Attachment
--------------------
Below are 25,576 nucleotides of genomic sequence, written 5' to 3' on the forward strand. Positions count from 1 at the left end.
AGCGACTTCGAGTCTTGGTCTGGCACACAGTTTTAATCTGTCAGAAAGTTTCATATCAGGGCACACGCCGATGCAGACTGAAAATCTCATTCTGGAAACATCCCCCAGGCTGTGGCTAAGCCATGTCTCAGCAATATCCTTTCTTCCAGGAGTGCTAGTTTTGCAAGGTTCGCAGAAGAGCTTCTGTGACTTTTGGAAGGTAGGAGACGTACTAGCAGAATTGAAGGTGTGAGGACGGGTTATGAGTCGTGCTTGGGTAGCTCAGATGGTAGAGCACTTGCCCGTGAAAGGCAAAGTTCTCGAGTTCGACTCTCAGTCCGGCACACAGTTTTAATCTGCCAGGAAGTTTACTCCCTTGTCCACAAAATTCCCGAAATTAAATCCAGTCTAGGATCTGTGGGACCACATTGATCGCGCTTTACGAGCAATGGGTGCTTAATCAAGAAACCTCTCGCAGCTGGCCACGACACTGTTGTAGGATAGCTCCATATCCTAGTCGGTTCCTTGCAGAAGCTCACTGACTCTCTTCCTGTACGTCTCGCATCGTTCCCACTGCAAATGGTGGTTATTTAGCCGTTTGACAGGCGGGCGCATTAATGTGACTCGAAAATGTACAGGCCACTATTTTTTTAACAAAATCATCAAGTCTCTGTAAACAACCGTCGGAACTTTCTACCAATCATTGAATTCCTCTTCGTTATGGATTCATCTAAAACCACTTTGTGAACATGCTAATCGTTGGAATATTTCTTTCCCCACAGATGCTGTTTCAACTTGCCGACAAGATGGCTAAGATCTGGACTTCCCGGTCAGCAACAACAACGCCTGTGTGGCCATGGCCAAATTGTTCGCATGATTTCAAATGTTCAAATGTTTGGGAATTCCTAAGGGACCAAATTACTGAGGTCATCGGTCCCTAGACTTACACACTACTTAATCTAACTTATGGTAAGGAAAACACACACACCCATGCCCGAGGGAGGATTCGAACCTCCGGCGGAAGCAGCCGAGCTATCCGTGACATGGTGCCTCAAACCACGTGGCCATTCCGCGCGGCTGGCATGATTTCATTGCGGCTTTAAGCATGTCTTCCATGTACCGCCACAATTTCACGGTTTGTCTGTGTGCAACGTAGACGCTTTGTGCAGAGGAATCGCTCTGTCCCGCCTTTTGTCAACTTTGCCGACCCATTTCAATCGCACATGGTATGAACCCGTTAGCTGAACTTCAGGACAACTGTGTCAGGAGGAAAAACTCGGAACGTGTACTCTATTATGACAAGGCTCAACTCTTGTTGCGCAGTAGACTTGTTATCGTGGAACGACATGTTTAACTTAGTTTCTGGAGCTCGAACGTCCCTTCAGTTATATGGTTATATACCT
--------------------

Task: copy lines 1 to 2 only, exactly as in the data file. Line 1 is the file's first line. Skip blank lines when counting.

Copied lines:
Below are 25,576 nucleotides of genomic sequence, written 5' to 3' on the forward strand. Positions count from 1 at the left end.
AGCGACTTCGAGTCTTGGTCTGGCACACAGTTTTAATCTGTCAGAAAGTTTCATATCAGGGCACACGCCGATGCAGACTGAAAATCTCATTCTGGAAACATCCCCCAGGCTGTGGCTAAGCCATGTCTCAGCAATATCCTTTCTTCCAGGAGTGCTAGTTTTGCAAGGTTCGCAGAAGAGCTTCTGTGACTTTTGGAAGGTAGGAGACGTACTAGCAGAATTGAAGGTGTGAGGACGGGTTATGAGTCGTGCTTGGGTAGCTCAGATGGTAGAGCACTTGCCCGTGAAAGGCAAAGTTCTCGAGTTCGACTCTCAGTCCGGCACACAGTTTTAATCTGCCAGGAAGTTTACTCCCTTGTCCACAAAATTCCCGAAATTAAATCCAGTCTAGGATCTGTGGGACCACATTGATCGCGCTTTACGAGCAATGGGTGCTTAATCAAGAAACCTCTCGCAGCTGGCCACGACACTGTTGTAGGATAGCTCCATATCCTAGTCGGTTCCTTGCAGAAGCTCACTGACTCTCTTCCTGTACGTCTCGCATCGTTCCCACTGCAAATGGTGGTTATTTAGCCGTTTGACAGGCGGGCGCATTAATGTGACTCGAAAATGTACAGGCCACTATTTTTTTAACAAAATCATCAAGTCTCTGTAAACAACCGTCGGAACTTTCTACCAATCATTGAATTCCTCTTCGTTATGGATTCATCTAAAACCACTTTGTGAACATGCTAATCGTTGGAATATTTCTTTCCCCACAGATGCTGTTTCAACTTGCCGACAAGATGGCTAAGATCTGGACTTCCCGGTCAGCAACAACAACGCCTGTGTGGCCATGGCCAAATTGTTCGCATGATTTCAAATGTTCAAATGTTTGGGAATTCCTAAGGGACCAAATTACTGAGGTCATCGGTCCCTAGACTTACACACTACTTAATCTAACTTATGGTAAGGAAAACACACACACCCATGCCCGAGGGAGGATTCGAACCTCCGGCGGAAGCAGCCGAGCTATCCGTGACATGGTGCCTCAAACCACGTGGCCATTCCGCGCGGCTGGCATGATTTCATTGCGGCTTTAAGCATGTCTTCCATGTACCGCCACAATTTCACGGTTTGTCTGTGTGCAACGTAGACGCTTTGTGCAGAGGAATCGCTCTGTCCCGCCTTTTGTCAACTTTGCCGACCCATTTCAATCGCACATGGTATGAACCCGTTAGCTGAACTTCAGGACAACTGTGTCAGGAGGAAAAACTCGGAACGTGTACTCTATTATGACAAGGCTCAACTCTTGTTGCGCAGTAGACTTGTTATCGTGGAACGACATGTTTAACTTAGTTTCTGGAGCTCGAACGTCCCTTCAGTTATATGGTTATATACCT